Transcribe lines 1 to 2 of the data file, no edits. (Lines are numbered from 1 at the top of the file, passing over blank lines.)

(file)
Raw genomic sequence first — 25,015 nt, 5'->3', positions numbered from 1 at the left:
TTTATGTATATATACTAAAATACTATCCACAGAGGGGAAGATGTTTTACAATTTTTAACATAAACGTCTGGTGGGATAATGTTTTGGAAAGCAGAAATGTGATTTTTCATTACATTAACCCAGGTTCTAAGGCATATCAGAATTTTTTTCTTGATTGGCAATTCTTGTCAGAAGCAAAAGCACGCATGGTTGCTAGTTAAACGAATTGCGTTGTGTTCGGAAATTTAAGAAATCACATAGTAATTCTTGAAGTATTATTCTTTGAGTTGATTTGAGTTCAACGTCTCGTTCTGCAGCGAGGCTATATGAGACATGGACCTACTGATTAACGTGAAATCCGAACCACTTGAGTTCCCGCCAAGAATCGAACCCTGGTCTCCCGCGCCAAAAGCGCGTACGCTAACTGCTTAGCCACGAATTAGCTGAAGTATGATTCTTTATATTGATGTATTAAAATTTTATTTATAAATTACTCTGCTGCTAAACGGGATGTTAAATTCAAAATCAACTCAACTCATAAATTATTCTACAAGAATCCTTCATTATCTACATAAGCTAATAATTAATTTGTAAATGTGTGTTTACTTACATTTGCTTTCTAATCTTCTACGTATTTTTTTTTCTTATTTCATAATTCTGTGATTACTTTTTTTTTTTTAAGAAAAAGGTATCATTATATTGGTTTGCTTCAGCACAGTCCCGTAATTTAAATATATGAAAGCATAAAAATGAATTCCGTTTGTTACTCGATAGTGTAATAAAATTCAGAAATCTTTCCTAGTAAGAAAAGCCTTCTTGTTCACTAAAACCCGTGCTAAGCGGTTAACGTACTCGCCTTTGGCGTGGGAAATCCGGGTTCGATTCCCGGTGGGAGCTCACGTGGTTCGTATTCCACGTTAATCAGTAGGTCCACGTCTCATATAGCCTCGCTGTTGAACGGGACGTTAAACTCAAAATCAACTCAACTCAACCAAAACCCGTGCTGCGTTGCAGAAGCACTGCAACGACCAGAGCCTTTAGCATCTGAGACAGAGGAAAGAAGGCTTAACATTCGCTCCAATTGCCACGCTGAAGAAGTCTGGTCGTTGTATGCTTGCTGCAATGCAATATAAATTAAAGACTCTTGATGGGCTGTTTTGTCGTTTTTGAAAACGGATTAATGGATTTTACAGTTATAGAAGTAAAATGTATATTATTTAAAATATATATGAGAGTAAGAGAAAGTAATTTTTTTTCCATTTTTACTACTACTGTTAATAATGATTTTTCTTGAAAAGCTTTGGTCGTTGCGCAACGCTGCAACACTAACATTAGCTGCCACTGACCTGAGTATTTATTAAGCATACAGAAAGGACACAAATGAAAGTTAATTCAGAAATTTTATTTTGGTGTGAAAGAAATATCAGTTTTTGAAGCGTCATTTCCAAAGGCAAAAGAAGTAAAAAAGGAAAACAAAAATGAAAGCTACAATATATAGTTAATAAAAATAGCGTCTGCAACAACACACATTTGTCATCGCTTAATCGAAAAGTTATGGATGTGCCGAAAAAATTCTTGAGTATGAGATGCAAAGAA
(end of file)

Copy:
Raw genomic sequence first — 25,015 nt, 5'->3', positions numbered from 1 at the left:
TTTATGTATATATACTAAAATACTATCCACAGAGGGGAAGATGTTTTACAATTTTTAACATAAACGTCTGGTGGGATAATGTTTTGGAAAGCAGAAATGTGATTTTTCATTACATTAACCCAGGTTCTAAGGCATATCAGAATTTTTTTCTTGATTGGCAATTCTTGTCAGAAGCAAAAGCACGCATGGTTGCTAGTTAAACGAATTGCGTTGTGTTCGGAAATTTAAGAAATCACATAGTAATTCTTGAAGTATTATTCTTTGAGTTGATTTGAGTTCAACGTCTCGTTCTGCAGCGAGGCTATATGAGACATGGACCTACTGATTAACGTGAAATCCGAACCACTTGAGTTCCCGCCAAGAATCGAACCCTGGTCTCCCGCGCCAAAAGCGCGTACGCTAACTGCTTAGCCACGAATTAGCTGAAGTATGATTCTTTATATTGATGTATTAAAATTTTATTTATAAATTACTCTGCTGCTAAACGGGATGTTAAATTCAAAATCAACTCAACTCATAAATTATTCTACAAGAATCCTTCATTATCTACATAAGCTAATAATTAATTTGTAAATGTGTGTTTACTTACATTTGCTTTCTAATCTTCTACGTATTTTTTTTTCTTATTTCATAATTCTGTGATTACTTTTTTTTTTTTAAGAAAAAGGTATCATTATATTGGTTTGCTTCAGCACAGTCCCGTAATTTAAATATATGAAAGCATAAAAATGAATTCCGTTTGTTACTCGATAGTGTAATAAAATTCAGAAATCTTTCCTAGTAAGAAAAGCCTTCTTGTTCACTAAAACCCGTGCTAAGCGGTTAACGTACTCGCCTTTGGCGTGGGAAATCCGGGTTCGATTCCCGGTGGGAGCTCACGTGGTTCGTATTCCACGTTAATCAGTAGGTCCACGTCTCATATAGCCTCGCTGTTGAACGGGACGTTAAACTCAAAATCAACTCAACTCAACCAAAACCCGTGCTGCGTTGCAGAAGCACTGCAACGACCAGAGCCTTTAGCATCTGAGACAGAGGAAAGAAGGCTTAACATTCGCTCCAATTGCCACGCTGAAGAAGTCTGGTCGTTGTATGCTTGCTGCAATGCAATATAAATTAAAGACTCTTGATGGGCTGTTTTGTCGTTTTTGAAAACGGATTAATGGATTTTACAGTTATAGAAGTAAAATGTATATTATTTAAAATATATATGAGAGTAAGAGAAAGTAATTTTTTTTCCATTTTTACTACTACTGTTAATAATGATTTTTCTTGAAAAGCTTTGGTCGTTGCGCAACGCTGCAACACTAACATTAGCTGCCACTGACCTGAGTATTTATTAAGCATACAGAAAGGACACAAATGAAAGTTAATTCAGAAATTTTATTTTGGTGTGAAAGAAATATCAGTTTTTGAAGCGTCATTTCCAAAGGCAAAAGAAGTAAAAAAGGAAAACAAAAATGAAAGCTACAATATATAGTTAATAAAAATAGCGTCTGCAACAACACACATTTGTCATCGCTTAATCGAAAAGTTATGGATGTGCCGAAAAAATTCTTGAGTATGAGATGCAAAGAA